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Left unification looks challenging

By Our Reporter
When the CPN-UML and the CPN-Maoist Centre in the middle of the Dashain in October last year made their surprise decision to forge electoral alliance they had also said that the two communist parties would be unified immediately after the elections. However, even about a month after the elections, the two parties have not made any progress towards the party unification. Instead, the UML leaders have been making expressions which go against the spirit of the party unification.
When UML general secretary Ishwor Pokharel said that the party chairman, parliamentary party leader and the prime minister should be the same person, it shocked the Maoist leaders.
Similarly, CPN-Maoist Centre chair Pushpa Kamal Dahal revealed that the UML tried to form a government seeking support from Upendra Yadav-led Federal Socialist Forum-Nepal in order to avoid his party. These conflicting views bred several speculations about the unification of the two communist parties. Moreover, Dahal spent several days outside the valley, which further fueled such speculations.
These evidences showed that everything is not well with the two parties.
CPN-MC chair  Dahal last week told party cadres in Nawalpur that CPN-UML had tried to form a coalition government with the support of the Federal Socialist Forum-Nepal initially but since the latter refused to be part of such government, the UML turned to the CPN-MC for the formation of a new government.
Moreover, UML leaders close to Oli are saying that unification can wait but CPN-MC leaders are of the opinion that the formation of government should take place simultaneously.
CPN-MC wants to ensure a win-win deal for both sides and not a deal that would give a lion’s share of political benefits to the UML. CPN-MC sources said they would tell UML leaders to give either the unified party’s chair or the post of prime minister to a leader from their party.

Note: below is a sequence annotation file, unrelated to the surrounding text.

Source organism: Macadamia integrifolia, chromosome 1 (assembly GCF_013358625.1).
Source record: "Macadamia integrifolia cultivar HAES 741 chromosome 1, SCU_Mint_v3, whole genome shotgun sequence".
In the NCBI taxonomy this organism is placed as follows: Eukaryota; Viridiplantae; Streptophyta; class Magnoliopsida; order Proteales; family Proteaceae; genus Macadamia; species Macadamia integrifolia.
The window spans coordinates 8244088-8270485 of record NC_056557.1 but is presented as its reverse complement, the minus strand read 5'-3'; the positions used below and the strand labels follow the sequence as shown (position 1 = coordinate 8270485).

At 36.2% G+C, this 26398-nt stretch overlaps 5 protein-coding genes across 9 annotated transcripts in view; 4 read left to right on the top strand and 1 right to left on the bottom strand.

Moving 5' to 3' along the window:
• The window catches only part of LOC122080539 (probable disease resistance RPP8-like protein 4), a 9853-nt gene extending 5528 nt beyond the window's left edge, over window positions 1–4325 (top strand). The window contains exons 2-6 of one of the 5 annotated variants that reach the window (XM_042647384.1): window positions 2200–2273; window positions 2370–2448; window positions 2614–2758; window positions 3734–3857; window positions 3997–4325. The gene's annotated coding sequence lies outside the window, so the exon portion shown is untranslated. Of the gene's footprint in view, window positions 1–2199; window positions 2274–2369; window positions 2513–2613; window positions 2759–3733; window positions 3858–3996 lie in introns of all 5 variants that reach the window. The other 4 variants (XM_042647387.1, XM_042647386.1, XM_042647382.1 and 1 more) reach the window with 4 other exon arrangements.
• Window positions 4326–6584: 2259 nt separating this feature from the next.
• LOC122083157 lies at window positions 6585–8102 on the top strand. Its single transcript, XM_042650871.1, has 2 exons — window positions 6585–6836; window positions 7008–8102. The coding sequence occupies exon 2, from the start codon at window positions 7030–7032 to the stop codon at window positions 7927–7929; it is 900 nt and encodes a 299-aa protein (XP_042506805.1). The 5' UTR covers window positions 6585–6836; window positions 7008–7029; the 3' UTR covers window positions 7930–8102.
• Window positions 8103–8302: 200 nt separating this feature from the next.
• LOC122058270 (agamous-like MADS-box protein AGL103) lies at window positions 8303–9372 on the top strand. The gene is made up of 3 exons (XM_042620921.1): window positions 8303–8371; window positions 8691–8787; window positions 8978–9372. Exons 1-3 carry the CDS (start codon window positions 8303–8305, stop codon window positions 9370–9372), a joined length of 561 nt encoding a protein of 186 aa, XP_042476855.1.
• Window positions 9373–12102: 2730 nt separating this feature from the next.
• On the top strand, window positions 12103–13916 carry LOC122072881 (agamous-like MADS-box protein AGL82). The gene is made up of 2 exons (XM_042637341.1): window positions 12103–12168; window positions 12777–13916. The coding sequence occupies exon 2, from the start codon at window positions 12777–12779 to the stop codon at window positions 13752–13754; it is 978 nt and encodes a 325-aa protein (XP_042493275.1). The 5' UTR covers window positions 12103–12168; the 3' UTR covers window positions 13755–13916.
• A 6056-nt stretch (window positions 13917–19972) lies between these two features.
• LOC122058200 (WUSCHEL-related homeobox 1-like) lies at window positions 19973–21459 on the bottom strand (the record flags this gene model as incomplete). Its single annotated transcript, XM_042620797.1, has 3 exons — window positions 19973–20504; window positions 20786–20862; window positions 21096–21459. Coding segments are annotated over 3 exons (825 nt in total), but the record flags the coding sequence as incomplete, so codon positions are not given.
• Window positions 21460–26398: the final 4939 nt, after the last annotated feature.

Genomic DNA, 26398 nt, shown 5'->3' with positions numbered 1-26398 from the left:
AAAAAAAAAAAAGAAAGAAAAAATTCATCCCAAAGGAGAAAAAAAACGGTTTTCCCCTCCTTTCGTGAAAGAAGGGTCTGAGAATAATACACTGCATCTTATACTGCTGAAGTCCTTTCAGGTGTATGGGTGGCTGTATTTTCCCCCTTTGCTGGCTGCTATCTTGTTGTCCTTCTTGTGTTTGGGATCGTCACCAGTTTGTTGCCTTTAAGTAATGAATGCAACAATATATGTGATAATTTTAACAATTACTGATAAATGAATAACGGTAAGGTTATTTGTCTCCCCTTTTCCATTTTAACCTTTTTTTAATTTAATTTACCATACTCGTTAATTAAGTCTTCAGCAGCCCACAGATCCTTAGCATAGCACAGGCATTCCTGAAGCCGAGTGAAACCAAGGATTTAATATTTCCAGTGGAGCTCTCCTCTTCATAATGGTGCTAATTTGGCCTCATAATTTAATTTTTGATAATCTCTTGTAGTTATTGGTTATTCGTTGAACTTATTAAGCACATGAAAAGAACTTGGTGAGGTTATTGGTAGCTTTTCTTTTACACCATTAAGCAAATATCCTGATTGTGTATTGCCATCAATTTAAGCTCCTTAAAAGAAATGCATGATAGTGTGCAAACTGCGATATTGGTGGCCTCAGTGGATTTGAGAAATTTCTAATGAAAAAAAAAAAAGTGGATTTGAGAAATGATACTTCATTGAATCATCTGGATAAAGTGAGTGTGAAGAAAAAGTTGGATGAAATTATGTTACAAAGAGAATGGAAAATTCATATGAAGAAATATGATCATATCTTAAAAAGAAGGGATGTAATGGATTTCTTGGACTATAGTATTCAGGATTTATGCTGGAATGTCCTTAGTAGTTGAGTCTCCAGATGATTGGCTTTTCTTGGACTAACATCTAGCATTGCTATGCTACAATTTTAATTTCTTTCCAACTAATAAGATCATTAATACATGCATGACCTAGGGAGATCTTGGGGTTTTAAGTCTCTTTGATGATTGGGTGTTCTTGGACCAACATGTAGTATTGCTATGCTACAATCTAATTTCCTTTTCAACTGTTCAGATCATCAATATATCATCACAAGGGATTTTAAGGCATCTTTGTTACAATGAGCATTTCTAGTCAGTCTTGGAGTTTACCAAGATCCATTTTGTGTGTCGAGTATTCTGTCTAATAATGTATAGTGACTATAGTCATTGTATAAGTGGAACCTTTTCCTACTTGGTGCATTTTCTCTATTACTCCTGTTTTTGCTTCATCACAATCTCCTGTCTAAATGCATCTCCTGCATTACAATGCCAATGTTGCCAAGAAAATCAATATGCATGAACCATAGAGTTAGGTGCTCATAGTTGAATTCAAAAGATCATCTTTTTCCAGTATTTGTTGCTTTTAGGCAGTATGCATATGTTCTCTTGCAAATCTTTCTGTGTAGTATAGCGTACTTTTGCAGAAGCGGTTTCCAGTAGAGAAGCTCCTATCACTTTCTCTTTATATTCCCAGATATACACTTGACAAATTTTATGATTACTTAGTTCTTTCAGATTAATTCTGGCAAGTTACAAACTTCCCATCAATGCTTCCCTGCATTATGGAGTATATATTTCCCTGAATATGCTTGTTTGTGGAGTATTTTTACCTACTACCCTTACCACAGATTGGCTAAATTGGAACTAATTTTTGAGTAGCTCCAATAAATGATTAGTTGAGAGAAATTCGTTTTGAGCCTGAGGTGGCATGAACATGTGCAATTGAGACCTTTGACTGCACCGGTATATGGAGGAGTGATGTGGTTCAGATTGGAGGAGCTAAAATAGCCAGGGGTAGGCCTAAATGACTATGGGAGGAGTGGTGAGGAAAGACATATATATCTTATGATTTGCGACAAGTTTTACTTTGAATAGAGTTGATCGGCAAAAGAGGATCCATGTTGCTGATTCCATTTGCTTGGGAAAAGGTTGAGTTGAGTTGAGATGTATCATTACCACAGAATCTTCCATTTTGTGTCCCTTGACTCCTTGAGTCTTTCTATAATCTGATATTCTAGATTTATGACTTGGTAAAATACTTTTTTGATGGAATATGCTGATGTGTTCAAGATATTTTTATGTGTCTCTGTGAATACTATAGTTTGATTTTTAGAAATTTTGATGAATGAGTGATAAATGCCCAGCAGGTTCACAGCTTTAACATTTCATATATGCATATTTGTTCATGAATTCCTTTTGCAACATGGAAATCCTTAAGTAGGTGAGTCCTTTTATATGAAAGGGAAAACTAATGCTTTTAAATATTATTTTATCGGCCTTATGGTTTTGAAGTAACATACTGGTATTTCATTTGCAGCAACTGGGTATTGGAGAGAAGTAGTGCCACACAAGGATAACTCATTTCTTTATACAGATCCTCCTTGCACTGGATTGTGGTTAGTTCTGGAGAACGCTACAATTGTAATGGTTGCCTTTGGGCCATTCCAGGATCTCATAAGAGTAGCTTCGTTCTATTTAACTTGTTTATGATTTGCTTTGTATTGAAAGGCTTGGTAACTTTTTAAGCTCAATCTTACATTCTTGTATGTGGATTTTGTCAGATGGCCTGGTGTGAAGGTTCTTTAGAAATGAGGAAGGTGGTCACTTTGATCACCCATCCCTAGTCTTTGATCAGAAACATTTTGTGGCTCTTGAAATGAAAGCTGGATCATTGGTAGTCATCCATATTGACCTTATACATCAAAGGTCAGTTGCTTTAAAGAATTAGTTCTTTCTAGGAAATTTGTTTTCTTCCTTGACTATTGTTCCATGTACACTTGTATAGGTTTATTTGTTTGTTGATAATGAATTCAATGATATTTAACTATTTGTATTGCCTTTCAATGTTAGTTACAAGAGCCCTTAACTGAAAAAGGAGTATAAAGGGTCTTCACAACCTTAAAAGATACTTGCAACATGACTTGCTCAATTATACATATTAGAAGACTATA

Although Dahal has publicly said Oli would become the next prime minister, Oli has not said anything about Dahal’s role in the unified new party. Analysts believe that Oli has not said things about Dahal because he had won the confidence of his party leaders like Pokharel.
Dahal wants to deal with Oli in a package that will decide who gets key posts of president, prime minister, speaker and party chair. CPN-MC leaders said there was a gentleman’s agreement between Oli and Dahal that they would become prime minister turn by turn. But CPN-MC leaders said they feared the UML might not honour that agreement.
Moreover, the two parties will find it difficult to manage senior leaders including two former prime ministers of the UML, Madhav Kumar Nepal and Jhalanath Khanal. Although one of  them can be elected president, Oli wants Bidya Bhandari to continue in the office of the president.
Three other leaders of the second ranked can be adjusted in the posts of vice president, speaker and deputy speaker. But there are dozens of senior leaders once the two parties are unified.
Although Bam Dev Gautam of UML and Narayan Kaji Shrestha of the CPN-Maoist Centre lost the elections, there is a challenge to adjust Ram Bahadur Thapa and Amik Sherchan who were not given the election tickets. Likewise, Krishna Bahadur Mahara, Barshaman Pun, Ishwor Pokharel, Bishnu Poudel, Bhim Rawal, Prdeep Poudel, Pampha Bhusal, Top Bahadur Rayamajhi and several other leaders should be managed. One of them can lead the government from the Maoist side, but others cannot get any posts. Therefore, these senior leaders are likely to pose challenge to the unification of the two parties.
Even the leaders are divided as to which—unification or government formation should be first with the UML leaders giving preference to the government.

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